Running Head: CUSTOMER CENTRALITY
[Name of the Writer]
[Name of the Institution]
Table of Content
Part A 1
Interaction Response Capacity 3
Customer Empowerment 3
Customer Value Management 4
Customer Centricity 5
Evolution of Customer Centricity 7
Path to Customer Centricity 9
Customer Initiated Contacts and Competitive Intensity 14
Part B 16
The roots of customer centricity can be traced all the way back to the late 1960s, when a ...view middle of the document...
Maybe, like National Car
Rental, they are creating a unique customer loyalty program that will allow them to serve their customers more efficiently than anyone else in the marketplace. Maybe, like Harrah's casinos, they have come to the understanding that although they might not be able to compete on sheer size, they can compete with kindness that is, "kindness" delivered via a sophisticated patron-tracking program that ensures each customer visit to a Harrah's floor is a profitable visit.
Or maybe, having just heard the famous Nordstrom tire story for the umpteenth time, your competitor's top executive is starting to reconsider her strategy by asking whether that Nordstrom clerk's kindly action-the decision to take those tires back even though Nordstrom didn't sell the tires in the first place-actually made any sense. In the realm of customer centricity, at least, it's a question that can only be answered if one is given the right information-the kind of information that customer-centric companies use every single day to identify, serve, and leverage their best customers and maximize profits. Was the tire guy a regular Nordstrom shopper? If so, how often did he stop by-and how much did he spend? Was he really committed to Nordstrom? What was his business really worth? And if it turned out that business was worth a lot (or not much at all), well, what then? Accepting that bizarre return request may have been a good public relations decision, judged by the wisdom of hindsight. But it probably wasn't a good business decision.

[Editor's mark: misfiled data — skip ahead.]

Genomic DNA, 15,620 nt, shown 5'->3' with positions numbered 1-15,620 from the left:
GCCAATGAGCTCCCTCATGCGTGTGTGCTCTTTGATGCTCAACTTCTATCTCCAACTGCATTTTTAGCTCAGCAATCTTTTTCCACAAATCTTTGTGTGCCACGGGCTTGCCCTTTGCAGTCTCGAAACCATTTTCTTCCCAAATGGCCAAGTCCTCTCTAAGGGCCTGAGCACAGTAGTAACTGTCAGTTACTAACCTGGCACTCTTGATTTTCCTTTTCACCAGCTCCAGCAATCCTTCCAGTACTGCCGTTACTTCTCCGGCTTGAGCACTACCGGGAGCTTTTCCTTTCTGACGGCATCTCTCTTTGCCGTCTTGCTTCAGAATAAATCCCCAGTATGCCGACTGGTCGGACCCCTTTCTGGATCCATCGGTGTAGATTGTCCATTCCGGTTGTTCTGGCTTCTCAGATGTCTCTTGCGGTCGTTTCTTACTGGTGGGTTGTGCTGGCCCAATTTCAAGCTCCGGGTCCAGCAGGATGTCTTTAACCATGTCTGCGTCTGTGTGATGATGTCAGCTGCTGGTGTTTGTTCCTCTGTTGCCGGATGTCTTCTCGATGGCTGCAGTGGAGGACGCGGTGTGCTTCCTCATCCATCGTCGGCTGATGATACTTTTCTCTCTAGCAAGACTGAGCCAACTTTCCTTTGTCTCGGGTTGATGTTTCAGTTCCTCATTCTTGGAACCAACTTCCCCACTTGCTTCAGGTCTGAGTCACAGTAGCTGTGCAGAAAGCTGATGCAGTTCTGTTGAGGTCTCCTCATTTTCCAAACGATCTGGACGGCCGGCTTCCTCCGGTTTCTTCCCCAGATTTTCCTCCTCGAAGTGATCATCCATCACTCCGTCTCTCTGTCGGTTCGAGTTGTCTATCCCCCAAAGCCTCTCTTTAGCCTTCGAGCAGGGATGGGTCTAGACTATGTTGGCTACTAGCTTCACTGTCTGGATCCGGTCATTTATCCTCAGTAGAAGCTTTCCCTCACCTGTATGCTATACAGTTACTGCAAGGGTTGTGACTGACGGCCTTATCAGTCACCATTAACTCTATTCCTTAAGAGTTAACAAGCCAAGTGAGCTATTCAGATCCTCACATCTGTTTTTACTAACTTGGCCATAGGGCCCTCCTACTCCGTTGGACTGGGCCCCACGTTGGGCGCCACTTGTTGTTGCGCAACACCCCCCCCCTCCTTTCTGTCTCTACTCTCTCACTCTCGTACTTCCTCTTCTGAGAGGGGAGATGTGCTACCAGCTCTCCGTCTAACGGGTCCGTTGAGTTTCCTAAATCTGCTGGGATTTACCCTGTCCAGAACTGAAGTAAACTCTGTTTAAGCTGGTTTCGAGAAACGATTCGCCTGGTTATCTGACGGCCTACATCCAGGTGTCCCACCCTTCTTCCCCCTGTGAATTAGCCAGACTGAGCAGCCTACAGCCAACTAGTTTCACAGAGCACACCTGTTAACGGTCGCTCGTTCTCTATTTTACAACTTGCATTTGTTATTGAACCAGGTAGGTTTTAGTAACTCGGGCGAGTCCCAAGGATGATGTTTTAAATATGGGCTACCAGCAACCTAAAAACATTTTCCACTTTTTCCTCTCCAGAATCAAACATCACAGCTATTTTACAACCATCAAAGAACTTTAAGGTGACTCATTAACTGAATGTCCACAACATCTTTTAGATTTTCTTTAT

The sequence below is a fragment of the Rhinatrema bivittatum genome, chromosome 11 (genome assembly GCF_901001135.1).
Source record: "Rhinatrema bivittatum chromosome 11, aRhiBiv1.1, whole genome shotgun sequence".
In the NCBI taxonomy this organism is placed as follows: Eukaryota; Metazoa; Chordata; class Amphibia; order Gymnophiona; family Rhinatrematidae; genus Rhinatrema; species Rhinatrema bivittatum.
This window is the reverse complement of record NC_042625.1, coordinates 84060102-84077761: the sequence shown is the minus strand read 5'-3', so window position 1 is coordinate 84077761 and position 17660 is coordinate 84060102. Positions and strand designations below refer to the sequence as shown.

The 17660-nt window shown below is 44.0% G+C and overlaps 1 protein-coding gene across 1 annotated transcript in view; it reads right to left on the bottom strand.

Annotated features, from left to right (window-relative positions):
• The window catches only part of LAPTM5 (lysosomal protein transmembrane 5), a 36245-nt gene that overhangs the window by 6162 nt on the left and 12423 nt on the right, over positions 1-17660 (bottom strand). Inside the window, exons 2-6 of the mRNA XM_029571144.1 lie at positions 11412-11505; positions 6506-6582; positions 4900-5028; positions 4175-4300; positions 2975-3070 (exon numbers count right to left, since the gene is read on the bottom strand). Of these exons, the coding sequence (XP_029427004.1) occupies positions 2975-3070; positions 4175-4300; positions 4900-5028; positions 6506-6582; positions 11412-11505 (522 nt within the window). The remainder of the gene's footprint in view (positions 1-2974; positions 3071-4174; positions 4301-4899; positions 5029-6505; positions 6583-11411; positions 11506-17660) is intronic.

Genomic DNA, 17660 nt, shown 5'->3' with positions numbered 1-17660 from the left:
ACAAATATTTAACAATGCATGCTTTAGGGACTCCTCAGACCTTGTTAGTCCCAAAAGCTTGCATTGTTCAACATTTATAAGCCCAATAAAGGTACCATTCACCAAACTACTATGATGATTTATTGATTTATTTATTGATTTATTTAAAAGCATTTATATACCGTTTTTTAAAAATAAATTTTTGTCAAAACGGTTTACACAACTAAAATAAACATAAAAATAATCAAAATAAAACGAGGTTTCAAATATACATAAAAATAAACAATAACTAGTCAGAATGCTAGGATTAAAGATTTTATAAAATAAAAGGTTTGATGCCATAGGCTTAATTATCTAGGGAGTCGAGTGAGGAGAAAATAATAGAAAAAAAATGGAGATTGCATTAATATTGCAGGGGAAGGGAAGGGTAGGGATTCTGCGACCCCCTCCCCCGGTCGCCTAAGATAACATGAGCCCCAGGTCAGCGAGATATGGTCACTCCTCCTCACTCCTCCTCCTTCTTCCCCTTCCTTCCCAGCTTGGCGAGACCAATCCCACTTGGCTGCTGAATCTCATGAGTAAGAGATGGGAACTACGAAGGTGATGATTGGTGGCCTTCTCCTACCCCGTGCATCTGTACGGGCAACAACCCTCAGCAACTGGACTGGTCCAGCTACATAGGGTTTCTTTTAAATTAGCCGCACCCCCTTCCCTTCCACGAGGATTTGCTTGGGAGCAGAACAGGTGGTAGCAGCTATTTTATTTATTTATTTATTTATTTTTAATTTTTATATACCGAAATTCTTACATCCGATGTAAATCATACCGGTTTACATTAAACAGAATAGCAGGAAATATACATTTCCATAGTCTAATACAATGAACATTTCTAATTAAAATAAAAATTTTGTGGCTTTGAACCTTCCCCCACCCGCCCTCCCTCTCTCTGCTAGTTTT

A retailer like Sears would treat the individuals that buy products from its various stores as the unit of analysis. An IT vendor like IBM would have its divisions interacting with its retailers or resellers on one hand and with direct institutional customers on the other. Here, retailers and direct institutional customers are both independent units of analyses. Thus, while the definition of the customer could vary, the customer concept would be widely applicable across various types of markets.
Interaction Response Capacity
Interactivity has been defined as the degrees to which a communication technology can create a mediated environment in which participants can (one-to-one, one-to-many, and many-to-many) both synchronously and asynchronously participate in reciprocal message exchanges. In the marketing context, interactivity is not limited to messages, but encompasses monetary transactions and product, service, and relationship experiences. Interaction response capacity represents the degree to which the firm is capable of offering successive products, services and relationship experiences to each customer by dynamically incorporating feedback from previous behavioural responses of that specific customer individually, and of other customers collectively. It requires the firm to invest in customer interface technologies, supplier networks and facilities for database analysis. It thus...